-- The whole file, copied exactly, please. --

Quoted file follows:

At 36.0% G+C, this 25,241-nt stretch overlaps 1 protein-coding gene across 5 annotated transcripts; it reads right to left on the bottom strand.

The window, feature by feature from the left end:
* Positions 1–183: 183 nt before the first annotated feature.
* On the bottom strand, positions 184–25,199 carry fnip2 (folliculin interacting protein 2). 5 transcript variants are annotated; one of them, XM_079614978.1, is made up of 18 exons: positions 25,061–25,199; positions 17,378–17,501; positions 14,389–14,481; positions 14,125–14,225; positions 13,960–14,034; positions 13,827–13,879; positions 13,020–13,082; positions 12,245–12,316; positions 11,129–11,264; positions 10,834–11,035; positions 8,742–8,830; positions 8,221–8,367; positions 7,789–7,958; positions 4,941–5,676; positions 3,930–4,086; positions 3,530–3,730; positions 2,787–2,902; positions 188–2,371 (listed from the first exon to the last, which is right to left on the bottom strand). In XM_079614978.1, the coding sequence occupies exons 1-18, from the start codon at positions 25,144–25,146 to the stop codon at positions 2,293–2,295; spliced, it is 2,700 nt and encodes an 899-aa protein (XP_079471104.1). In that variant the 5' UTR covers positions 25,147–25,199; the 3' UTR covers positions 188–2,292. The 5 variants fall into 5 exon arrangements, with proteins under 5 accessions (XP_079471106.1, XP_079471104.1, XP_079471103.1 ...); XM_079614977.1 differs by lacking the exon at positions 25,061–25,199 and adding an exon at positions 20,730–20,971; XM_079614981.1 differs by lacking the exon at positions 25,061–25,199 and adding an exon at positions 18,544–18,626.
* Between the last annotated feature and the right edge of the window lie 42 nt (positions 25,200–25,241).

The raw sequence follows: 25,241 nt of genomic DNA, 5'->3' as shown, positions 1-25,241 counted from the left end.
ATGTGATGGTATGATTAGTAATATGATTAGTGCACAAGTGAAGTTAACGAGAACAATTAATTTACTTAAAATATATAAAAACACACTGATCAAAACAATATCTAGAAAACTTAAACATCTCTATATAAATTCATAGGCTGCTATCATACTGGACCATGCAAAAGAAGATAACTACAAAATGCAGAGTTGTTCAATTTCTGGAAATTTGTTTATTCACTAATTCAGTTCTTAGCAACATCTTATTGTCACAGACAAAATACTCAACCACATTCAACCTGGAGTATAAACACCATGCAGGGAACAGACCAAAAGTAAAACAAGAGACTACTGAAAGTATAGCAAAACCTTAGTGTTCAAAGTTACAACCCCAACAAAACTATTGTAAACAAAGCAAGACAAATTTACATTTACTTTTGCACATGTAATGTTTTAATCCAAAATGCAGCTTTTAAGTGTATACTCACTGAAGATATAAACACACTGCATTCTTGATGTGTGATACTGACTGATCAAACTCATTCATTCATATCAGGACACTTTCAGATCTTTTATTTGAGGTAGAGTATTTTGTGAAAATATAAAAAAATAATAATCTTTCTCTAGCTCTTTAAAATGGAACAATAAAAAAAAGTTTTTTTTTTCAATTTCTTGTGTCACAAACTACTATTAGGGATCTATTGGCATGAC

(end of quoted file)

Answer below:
At 36.0% G+C, this 25,241-nt stretch overlaps 1 protein-coding gene across 5 annotated transcripts; it reads right to left on the bottom strand.

The window, feature by feature from the left end:
* Positions 1–183: 183 nt before the first annotated feature.
* On the bottom strand, positions 184–25,199 carry fnip2 (folliculin interacting protein 2). 5 transcript variants are annotated; one of them, XM_079614978.1, is made up of 18 exons: positions 25,061–25,199; positions 17,378–17,501; positions 14,389–14,481; positions 14,125–14,225; positions 13,960–14,034; positions 13,827–13,879; positions 13,020–13,082; positions 12,245–12,316; positions 11,129–11,264; positions 10,834–11,035; positions 8,742–8,830; positions 8,221–8,367; positions 7,789–7,958; positions 4,941–5,676; positions 3,930–4,086; positions 3,530–3,730; positions 2,787–2,902; positions 188–2,371 (listed from the first exon to the last, which is right to left on the bottom strand). In XM_079614978.1, the coding sequence occupies exons 1-18, from the start codon at positions 25,144–25,146 to the stop codon at positions 2,293–2,295; spliced, it is 2,700 nt and encodes an 899-aa protein (XP_079471104.1). In that variant the 5' UTR covers positions 25,147–25,199; the 3' UTR covers positions 188–2,292. The 5 variants fall into 5 exon arrangements, with proteins under 5 accessions (XP_079471106.1, XP_079471104.1, XP_079471103.1 ...); XM_079614977.1 differs by lacking the exon at positions 25,061–25,199 and adding an exon at positions 20,730–20,971; XM_079614981.1 differs by lacking the exon at positions 25,061–25,199 and adding an exon at positions 18,544–18,626.
* Between the last annotated feature and the right edge of the window lie 42 nt (positions 25,200–25,241).

The raw sequence follows: 25,241 nt of genomic DNA, 5'->3' as shown, positions 1-25,241 counted from the left end.
ATGTGATGGTATGATTAGTAATATGATTAGTGCACAAGTGAAGTTAACGAGAACAATTAATTTACTTAAAATATATAAAAACACACTGATCAAAACAATATCTAGAAAACTTAAACATCTCTATATAAATTCATAGGCTGCTATCATACTGGACCATGCAAAAGAAGATAACTACAAAATGCAGAGTTGTTCAATTTCTGGAAATTTGTTTATTCACTAATTCAGTTCTTAGCAACATCTTATTGTCACAGACAAAATACTCAACCACATTCAACCTGGAGTATAAACACCATGCAGGGAACAGACCAAAAGTAAAACAAGAGACTACTGAAAGTATAGCAAAACCTTAGTGTTCAAAGTTACAACCCCAACAAAACTATTGTAAACAAAGCAAGACAAATTTACATTTACTTTTGCACATGTAATGTTTTAATCCAAAATGCAGCTTTTAAGTGTATACTCACTGAAGATATAAACACACTGCATTCTTGATGTGTGATACTGACTGATCAAACTCATTCATTCATATCAGGACACTTTCAGATCTTTTATTTGAGGTAGAGTATTTTGTGAAAATATAAAAAAATAATAATCTTTCTCTAGCTCTTTAAAATGGAACAATAAAAAAAAGTTTTTTTTTTCAATTTCTTGTGTCACAAACTACTATTAGGGATCTATTGGCATGAC